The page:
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Supersonics and Manned Craft to Mars aimed by Boeing at Outset of Second Century

Supersonics and Manned Craft to Mars aimed by Boeing at Outset of Second Century
Plans that include ambitious projects for supersonic commercial flight and a rocket that could carry humans to other planets were among the many plans that have been taken up and announced by the Boeing Co to sharpen its focus on innovation to mark its centennial.
Chief Executive Dennis Muilenburg told reporters at an event marking the company's founding on July 15, 1916 that the process of innovation at Boeing will be "disciplined" and would not be undertaken in any manner which could endanger the future of the world's biggest plane maker.
Over its 10 decades to bring out new planes such as the 707 and 747, numerous "bet the company" moments have been faced by the enterprise that was established by William Boeing in a Seattle boathouse.
"We have won for 100 years because of innovation. The key is disciplined innovation. We'll take risks. We'll invest smartly," Muilenburg said.
Chicago-based Boeing is a major defense and space contractor, producing fighter jets, aerial refueling tankers, communications satellites and rockets and the firm has managed to stay ahead of European rival Airbus in plane production.
Muilenburg said that the possibilities of commercial supersonic and hypersonic planes were being seriously explored by the company. A manned mission to Mars is another ambitious project that the company is working at. "I'm anticipating that person will be riding on a Boeing rocket," Muilenburg said even though those projects are perhaps many decades away.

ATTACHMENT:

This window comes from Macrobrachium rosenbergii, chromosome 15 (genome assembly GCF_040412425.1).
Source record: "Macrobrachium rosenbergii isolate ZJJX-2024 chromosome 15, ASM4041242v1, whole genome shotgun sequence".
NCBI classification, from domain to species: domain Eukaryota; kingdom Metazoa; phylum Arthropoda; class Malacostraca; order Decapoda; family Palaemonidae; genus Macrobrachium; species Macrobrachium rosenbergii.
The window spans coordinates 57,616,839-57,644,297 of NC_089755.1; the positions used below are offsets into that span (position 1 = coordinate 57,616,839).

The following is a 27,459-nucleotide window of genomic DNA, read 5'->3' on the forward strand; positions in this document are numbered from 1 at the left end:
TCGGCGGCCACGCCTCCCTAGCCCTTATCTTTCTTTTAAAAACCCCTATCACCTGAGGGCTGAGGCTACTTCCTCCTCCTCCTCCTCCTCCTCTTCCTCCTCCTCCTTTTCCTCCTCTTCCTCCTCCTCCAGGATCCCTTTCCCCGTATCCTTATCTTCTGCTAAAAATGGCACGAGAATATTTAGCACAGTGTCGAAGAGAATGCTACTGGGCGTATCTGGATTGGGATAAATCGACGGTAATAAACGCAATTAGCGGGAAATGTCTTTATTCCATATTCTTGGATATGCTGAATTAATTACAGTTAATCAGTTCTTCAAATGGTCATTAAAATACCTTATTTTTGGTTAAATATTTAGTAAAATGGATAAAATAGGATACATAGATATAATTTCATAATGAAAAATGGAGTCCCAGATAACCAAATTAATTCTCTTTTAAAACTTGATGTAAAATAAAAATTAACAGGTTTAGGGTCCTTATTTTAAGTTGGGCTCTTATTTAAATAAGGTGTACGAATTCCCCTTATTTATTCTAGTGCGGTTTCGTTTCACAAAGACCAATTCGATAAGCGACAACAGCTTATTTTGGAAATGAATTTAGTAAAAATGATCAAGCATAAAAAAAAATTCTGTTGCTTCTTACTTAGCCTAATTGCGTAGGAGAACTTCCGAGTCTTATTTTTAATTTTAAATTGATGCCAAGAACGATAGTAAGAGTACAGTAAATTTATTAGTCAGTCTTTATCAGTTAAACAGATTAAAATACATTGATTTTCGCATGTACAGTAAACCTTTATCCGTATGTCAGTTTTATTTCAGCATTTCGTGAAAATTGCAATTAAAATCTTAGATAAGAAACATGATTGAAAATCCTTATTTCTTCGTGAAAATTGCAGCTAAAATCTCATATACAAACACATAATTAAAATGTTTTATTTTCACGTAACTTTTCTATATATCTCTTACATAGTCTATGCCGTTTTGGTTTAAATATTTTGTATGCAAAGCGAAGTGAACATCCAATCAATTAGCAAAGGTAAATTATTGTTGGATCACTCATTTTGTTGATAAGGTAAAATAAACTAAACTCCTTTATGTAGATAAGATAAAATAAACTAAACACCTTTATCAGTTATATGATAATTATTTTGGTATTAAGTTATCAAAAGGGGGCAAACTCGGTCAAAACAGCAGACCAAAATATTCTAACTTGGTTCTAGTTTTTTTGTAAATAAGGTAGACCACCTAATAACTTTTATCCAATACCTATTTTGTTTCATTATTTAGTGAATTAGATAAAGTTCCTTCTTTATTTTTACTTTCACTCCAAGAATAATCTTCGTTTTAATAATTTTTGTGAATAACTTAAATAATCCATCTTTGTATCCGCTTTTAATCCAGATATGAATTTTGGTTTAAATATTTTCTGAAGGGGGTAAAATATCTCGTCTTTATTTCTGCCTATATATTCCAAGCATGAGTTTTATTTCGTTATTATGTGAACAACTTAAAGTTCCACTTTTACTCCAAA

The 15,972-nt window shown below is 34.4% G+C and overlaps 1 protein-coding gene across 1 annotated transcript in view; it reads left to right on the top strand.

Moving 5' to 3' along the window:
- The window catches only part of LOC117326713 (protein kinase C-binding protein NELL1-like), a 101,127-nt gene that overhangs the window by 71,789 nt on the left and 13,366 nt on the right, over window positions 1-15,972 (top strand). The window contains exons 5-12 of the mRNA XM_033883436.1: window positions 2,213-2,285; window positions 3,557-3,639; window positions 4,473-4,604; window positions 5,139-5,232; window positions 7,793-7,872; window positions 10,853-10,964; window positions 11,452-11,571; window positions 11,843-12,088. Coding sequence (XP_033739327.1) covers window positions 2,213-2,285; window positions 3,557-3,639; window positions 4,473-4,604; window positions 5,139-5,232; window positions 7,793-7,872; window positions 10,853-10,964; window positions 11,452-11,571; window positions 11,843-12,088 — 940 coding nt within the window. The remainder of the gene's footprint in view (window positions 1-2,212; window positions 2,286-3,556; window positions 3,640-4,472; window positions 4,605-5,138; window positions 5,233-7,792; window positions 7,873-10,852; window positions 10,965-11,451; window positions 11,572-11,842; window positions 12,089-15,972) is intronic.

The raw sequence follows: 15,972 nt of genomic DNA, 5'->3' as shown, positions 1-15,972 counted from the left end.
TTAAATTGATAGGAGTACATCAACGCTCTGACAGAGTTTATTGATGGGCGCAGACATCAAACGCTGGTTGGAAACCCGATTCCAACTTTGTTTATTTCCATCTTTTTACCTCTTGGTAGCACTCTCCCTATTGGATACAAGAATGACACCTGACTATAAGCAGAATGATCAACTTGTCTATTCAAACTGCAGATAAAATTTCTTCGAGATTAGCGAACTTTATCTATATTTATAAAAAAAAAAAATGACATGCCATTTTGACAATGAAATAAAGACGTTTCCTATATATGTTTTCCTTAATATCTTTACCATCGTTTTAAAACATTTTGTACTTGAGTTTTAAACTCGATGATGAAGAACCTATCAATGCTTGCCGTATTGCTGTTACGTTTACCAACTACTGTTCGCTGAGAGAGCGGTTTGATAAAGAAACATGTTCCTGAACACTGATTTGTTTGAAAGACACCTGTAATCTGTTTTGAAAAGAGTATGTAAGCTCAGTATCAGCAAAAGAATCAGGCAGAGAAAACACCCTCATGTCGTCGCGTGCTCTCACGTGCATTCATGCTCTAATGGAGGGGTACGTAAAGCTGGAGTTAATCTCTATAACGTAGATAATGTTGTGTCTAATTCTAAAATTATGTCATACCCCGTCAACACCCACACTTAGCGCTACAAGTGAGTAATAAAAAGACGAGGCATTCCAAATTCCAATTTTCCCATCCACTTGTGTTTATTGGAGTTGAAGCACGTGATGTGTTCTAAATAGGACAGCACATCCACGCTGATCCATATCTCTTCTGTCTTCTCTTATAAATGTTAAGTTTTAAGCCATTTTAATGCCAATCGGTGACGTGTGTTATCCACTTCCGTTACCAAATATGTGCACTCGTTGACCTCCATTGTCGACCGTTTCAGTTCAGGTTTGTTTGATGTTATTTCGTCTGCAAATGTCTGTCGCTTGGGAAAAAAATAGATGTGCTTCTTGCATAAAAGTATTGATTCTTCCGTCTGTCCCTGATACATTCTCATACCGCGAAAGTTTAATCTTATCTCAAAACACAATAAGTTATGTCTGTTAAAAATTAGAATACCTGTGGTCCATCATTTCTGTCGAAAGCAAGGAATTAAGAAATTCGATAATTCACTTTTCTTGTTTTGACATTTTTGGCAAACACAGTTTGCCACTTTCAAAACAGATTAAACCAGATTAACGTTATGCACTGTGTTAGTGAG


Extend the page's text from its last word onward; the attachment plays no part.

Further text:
However in the most immediate period, despite opposition from some in US Congress, licenses to conclude sales of 109 aircraft to Iran is being sought by Boeing. "This is a significant opportunity," he said. "It does represent significant U.S. manufacturing jobs," Muilenburg said.
A so-called "middle of the market" aircraft that could fill a gap in its product line between the 737 and the 787 is still something that the company continues to work and plan on. "Existing products, derivatives of existing products or an all new airplane" could be used to fill the gap by the company, Muilenburg said.
"If it's an all new airplane, we think that would probably be in the 2024-2025 time frame in terms of when it would be introduced into service," he said.
A celebratory weekend of events for an estimated 100,000 employees, families and retirees at Boeing Field in Seattle started last week by Boeing and Muilenburg spoke with reporters at the beginning the events
Compared to any point in its 100-year history, Boeing is arguably much stronger now, Muilenburg said. With orders that have the potential to keep its factories humming for six or seven years, Muilenburg put the backlog of places to be delivered at 5,700 orders.

Innovation in plane design in the factory and services is aimed to be "sharpened and accelerated" by Boeing apart from the company filling the backlog of orders. Muilenburg said that "second-century design in manufacturing, automation, 3-D printing, additive manufacturing" are among such plans and intentions.
"Even though we're arguably the best aerospace company in the world today, we have to continue to invest in innovation," he said.

Christopher J. Mitchell

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